By John Scheinman
Special to The Washington Post
Tuesday, January 30, 2007
KENNETT SQUARE, Pa., Jan. 29 -- From the beginning, the one thing Gretchen and Roy Jackson said they would not tolerate was to see Barbaro in pain. On Monday morning, after their gravely injured Kentucky Derby winner would not lie down and sleep for two straight nights, the colt's owners met with Dean Richardson, chief of surgery at the University of Pennsylvania's New Bolton Center, and agreed the time had come to put the beloved horse down.
At 10:30 a.m., with the Jacksons and a resident of the hospital present, Richardson administered a heavy dose of tranquilizer into Barbaro's veins as well as an intravenous overdose of an anesthetic, and Barbaro was quickly gone.
"It could not have been more peaceful," Richardson said, speaking haltingly, as he joined the Jacksons in the hospital's Woerner Amphitheater to address the end of an odyssey that began May 20 when Barbaro shattered his right hind leg less than 50 strides out of the gate at the start of the Preakness Stakes at Pimlico Race Course.
The horse, who entered that race undefeated and displaying the potential and promise to become one of the greatest runners of all time, captured the attention of people across the country, even those who otherwise paid little attention to horse racing, as he fought to overcome his massive injuries. Most thoroughbreds would have been put down immediately. But Barbaro was special, and he promised to reward his owners handsomely with stud fees had he recovered.
In the end, however, a deep abscess in Barbaro's right hind foot led, as Richardson described it, to the other legs coming apart like a house of cards. With the horse unable to bear his massive weight on his hind hooves, the front ones began developing the debilitating, severe laminitis that plagued his left hind hoof last summer.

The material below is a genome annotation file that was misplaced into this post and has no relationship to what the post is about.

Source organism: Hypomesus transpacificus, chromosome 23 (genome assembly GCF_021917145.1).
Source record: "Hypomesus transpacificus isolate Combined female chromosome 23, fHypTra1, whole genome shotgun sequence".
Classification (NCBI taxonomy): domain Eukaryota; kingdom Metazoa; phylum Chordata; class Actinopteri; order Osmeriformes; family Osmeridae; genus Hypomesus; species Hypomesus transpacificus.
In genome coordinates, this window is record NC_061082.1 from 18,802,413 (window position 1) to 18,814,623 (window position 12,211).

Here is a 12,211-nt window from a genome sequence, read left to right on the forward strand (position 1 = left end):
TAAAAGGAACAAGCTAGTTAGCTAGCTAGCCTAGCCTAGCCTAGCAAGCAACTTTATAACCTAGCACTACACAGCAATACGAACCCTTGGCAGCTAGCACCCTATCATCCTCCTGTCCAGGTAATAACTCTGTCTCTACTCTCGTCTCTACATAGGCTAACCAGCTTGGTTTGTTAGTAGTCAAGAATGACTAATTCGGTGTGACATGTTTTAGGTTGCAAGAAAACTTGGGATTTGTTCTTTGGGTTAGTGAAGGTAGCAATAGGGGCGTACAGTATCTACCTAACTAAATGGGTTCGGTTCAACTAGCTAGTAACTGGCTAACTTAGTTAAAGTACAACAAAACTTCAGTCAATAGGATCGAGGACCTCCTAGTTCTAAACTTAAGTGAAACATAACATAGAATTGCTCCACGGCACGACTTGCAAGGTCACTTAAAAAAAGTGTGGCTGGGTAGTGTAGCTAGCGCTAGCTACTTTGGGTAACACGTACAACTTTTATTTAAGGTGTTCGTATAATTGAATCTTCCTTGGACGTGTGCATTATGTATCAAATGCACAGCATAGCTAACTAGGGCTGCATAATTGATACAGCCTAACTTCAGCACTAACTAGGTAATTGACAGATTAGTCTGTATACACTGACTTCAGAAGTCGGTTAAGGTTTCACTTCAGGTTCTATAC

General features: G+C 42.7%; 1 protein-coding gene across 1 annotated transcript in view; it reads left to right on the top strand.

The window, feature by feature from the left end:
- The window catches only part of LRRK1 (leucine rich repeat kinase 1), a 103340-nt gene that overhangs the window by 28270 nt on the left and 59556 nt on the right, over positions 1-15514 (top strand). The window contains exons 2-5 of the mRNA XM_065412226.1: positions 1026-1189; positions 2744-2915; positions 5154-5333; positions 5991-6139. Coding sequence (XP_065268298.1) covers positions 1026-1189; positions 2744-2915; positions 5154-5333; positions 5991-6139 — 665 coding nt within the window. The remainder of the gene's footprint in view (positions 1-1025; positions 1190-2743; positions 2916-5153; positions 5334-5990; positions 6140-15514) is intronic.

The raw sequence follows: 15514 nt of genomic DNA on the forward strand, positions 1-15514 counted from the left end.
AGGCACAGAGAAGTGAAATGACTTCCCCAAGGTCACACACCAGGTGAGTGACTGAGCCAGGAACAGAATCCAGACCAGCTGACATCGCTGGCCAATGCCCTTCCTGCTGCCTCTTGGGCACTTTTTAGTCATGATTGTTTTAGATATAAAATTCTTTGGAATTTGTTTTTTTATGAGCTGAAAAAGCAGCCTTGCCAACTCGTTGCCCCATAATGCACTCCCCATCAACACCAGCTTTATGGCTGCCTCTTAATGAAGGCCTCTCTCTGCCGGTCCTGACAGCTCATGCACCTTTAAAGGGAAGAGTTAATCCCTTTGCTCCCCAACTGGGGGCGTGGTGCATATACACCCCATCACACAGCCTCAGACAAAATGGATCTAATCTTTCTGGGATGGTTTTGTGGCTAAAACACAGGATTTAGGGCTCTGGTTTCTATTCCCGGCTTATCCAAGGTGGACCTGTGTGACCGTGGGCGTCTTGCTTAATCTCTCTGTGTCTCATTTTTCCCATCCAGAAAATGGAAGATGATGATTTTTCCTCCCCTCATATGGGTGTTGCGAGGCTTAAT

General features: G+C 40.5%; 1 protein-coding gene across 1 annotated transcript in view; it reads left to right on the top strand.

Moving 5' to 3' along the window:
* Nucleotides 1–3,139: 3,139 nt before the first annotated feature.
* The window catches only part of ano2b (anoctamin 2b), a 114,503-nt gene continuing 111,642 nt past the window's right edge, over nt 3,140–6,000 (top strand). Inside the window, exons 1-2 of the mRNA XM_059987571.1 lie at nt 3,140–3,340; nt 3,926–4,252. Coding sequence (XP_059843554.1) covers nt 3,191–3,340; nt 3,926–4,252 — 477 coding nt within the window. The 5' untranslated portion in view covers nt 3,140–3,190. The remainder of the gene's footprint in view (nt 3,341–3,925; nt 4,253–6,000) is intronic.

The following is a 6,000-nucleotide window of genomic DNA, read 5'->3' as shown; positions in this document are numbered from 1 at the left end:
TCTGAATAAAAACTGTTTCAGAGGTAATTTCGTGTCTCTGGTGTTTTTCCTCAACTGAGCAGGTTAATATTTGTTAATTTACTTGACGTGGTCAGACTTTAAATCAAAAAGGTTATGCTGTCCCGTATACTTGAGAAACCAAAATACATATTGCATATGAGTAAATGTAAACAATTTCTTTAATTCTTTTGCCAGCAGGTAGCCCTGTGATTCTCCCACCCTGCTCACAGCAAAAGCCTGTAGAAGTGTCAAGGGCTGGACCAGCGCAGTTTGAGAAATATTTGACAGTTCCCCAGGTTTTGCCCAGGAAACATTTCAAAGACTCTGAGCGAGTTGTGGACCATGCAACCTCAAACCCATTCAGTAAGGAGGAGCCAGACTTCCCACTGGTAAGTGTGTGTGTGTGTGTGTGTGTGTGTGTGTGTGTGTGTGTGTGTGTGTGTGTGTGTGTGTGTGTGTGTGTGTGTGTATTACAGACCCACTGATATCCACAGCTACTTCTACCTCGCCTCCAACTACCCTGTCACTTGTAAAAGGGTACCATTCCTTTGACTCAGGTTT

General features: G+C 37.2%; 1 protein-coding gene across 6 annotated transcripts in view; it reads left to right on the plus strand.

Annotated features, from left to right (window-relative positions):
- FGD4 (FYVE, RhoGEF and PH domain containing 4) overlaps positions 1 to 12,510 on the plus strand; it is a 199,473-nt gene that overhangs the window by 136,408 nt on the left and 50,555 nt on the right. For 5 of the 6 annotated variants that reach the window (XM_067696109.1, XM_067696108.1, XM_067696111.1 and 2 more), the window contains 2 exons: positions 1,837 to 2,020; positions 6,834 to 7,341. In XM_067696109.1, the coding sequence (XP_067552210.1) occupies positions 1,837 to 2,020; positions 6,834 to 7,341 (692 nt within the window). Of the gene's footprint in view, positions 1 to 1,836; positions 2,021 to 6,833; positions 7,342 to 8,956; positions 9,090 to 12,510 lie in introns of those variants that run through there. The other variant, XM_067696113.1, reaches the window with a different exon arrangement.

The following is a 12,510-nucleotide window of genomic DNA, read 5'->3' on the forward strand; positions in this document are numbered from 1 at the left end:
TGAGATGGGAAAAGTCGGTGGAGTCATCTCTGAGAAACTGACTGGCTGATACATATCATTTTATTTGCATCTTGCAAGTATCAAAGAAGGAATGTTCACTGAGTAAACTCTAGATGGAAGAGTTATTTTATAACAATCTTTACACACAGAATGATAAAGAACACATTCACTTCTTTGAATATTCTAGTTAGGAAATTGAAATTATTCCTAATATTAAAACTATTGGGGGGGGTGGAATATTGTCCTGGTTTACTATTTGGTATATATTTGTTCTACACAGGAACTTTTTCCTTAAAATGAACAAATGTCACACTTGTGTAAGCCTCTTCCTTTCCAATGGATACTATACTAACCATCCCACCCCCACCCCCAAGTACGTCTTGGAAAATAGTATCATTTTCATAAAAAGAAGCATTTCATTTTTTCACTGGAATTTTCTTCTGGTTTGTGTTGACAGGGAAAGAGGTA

"One thing I can tell you is Barbaro had many, many good days," Richardson said, choking with emotion. "We get wrapped up in a lot of horses and animals. It isn't that much different. [Last night] he was just a different horse. He was upset. It was more than we wanted to put him through."
In the lobby of the hospital Monday, where care packages of carrots and cookies arrived daily from fans and well-wishers the last eight months, a vase of red roses was draped with a ribbon that read, "In loving memory." On a table lining a wall were more flower displays with sympathy cards instead of the usual get-well cards.
With the first five races of his career, Barbaro had become a phenomenon in the sport of horse racing, but after he won the Kentucky Derby last year by 6 1/2 lengths, the widest margin of victory since 1946, he became a national star. His potential appeared almost limitless. Along with the possibility of capturing racing's Triple Crown, he was widely considered a prospect to run in one of Europe's great classic races such as the Epsom Derby in England or Prix de l'Arc de Triomphe in France.